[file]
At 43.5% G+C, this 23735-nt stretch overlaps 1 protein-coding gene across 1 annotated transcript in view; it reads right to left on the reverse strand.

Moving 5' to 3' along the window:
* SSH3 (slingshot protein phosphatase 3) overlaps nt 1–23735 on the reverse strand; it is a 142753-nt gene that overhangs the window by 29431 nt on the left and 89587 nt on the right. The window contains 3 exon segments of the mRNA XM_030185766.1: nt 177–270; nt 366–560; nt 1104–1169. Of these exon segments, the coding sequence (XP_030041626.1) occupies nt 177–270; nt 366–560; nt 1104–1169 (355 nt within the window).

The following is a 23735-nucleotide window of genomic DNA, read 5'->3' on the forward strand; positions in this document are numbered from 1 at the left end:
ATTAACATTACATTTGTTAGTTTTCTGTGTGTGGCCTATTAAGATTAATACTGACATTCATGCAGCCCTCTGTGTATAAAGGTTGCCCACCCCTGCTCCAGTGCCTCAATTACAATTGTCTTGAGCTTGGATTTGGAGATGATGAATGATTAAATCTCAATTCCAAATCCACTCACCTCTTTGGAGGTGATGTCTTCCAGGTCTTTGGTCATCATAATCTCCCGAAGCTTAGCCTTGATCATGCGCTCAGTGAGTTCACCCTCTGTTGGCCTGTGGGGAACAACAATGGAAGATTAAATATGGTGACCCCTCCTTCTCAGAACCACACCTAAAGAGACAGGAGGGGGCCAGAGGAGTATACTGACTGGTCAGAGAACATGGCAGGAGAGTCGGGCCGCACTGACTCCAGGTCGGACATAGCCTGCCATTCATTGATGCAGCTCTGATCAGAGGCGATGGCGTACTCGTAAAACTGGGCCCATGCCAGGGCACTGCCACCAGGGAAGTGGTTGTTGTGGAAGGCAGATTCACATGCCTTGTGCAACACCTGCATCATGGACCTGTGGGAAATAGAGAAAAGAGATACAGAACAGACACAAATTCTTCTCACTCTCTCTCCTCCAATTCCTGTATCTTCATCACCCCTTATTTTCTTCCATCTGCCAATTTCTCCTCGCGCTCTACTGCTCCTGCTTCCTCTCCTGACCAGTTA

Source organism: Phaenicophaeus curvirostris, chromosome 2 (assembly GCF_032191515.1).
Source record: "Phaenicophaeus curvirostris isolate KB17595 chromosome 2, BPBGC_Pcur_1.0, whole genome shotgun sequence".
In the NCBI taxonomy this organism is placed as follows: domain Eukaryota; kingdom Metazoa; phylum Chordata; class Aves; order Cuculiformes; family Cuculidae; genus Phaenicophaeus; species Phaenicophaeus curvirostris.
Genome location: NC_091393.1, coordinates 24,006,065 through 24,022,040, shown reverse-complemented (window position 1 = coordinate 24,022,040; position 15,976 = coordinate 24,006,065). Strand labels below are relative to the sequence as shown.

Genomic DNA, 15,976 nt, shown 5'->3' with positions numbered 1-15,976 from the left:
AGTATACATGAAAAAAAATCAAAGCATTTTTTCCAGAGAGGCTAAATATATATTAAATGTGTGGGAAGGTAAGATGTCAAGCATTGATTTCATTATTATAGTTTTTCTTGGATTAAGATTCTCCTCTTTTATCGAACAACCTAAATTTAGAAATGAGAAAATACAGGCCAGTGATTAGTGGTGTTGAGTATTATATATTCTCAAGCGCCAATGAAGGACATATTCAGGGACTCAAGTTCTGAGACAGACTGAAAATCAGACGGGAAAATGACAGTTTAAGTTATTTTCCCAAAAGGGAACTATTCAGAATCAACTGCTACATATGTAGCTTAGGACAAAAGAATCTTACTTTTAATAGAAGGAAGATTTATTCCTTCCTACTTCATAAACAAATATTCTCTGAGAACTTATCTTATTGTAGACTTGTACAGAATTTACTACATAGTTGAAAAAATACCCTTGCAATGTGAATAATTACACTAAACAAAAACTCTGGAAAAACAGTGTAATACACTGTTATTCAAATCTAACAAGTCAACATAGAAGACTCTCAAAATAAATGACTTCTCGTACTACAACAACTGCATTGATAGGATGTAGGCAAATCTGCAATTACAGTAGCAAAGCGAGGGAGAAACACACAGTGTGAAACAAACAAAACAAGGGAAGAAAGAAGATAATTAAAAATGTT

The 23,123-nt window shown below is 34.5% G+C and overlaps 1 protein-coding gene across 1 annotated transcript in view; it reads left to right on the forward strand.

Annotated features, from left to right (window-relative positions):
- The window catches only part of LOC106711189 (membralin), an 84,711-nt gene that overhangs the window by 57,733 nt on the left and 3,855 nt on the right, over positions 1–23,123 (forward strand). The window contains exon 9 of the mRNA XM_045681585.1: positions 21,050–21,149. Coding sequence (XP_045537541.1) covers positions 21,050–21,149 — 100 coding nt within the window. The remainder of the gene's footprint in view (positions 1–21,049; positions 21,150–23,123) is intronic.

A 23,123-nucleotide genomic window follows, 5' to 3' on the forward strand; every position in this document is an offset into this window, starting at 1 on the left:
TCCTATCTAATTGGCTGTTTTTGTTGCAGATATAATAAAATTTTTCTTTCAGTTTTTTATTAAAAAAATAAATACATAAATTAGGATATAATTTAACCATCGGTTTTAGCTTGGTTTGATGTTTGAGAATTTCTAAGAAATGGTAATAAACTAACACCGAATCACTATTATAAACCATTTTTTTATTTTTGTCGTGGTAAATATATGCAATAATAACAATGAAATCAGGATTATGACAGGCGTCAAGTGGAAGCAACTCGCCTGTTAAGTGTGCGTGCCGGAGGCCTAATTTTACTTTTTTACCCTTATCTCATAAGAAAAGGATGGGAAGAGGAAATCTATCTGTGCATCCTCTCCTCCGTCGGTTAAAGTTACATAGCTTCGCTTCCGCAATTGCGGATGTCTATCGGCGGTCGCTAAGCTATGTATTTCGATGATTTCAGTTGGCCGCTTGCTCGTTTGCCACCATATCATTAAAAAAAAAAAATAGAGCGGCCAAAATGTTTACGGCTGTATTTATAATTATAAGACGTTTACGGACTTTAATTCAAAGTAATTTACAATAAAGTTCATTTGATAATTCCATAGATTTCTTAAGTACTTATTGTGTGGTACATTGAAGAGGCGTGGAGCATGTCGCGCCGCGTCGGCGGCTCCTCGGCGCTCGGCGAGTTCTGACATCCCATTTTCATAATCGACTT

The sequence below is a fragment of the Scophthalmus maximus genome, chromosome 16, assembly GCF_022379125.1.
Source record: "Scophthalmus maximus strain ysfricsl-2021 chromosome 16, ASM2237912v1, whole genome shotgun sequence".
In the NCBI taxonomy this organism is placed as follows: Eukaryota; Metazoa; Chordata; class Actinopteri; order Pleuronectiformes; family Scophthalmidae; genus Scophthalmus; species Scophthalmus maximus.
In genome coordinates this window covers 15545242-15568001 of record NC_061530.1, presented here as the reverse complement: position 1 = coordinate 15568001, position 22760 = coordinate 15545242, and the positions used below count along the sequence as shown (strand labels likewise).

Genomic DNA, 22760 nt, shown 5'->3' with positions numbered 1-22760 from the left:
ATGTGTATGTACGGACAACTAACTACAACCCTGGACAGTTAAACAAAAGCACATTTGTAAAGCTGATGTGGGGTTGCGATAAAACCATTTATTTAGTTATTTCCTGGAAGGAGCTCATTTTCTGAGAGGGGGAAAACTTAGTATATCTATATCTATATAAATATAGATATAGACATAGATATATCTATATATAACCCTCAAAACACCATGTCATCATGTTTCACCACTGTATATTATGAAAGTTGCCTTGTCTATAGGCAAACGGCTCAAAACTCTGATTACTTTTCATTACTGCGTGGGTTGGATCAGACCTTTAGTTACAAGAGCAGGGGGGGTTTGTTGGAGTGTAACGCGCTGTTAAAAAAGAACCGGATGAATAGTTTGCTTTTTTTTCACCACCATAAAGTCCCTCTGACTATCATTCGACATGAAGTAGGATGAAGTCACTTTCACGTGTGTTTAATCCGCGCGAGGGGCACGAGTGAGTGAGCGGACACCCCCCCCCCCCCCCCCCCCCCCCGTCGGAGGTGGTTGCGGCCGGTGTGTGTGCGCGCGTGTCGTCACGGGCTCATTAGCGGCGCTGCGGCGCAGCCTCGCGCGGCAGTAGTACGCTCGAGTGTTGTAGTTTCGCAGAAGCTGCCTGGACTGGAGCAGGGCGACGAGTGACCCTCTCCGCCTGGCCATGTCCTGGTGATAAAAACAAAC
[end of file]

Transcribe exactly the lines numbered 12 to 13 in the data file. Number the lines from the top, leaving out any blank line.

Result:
The 23,123-nt window shown below is 34.5% G+C and overlaps 1 protein-coding gene across 1 annotated transcript in view; it reads left to right on the forward strand.

Annotated features, from left to right (window-relative positions):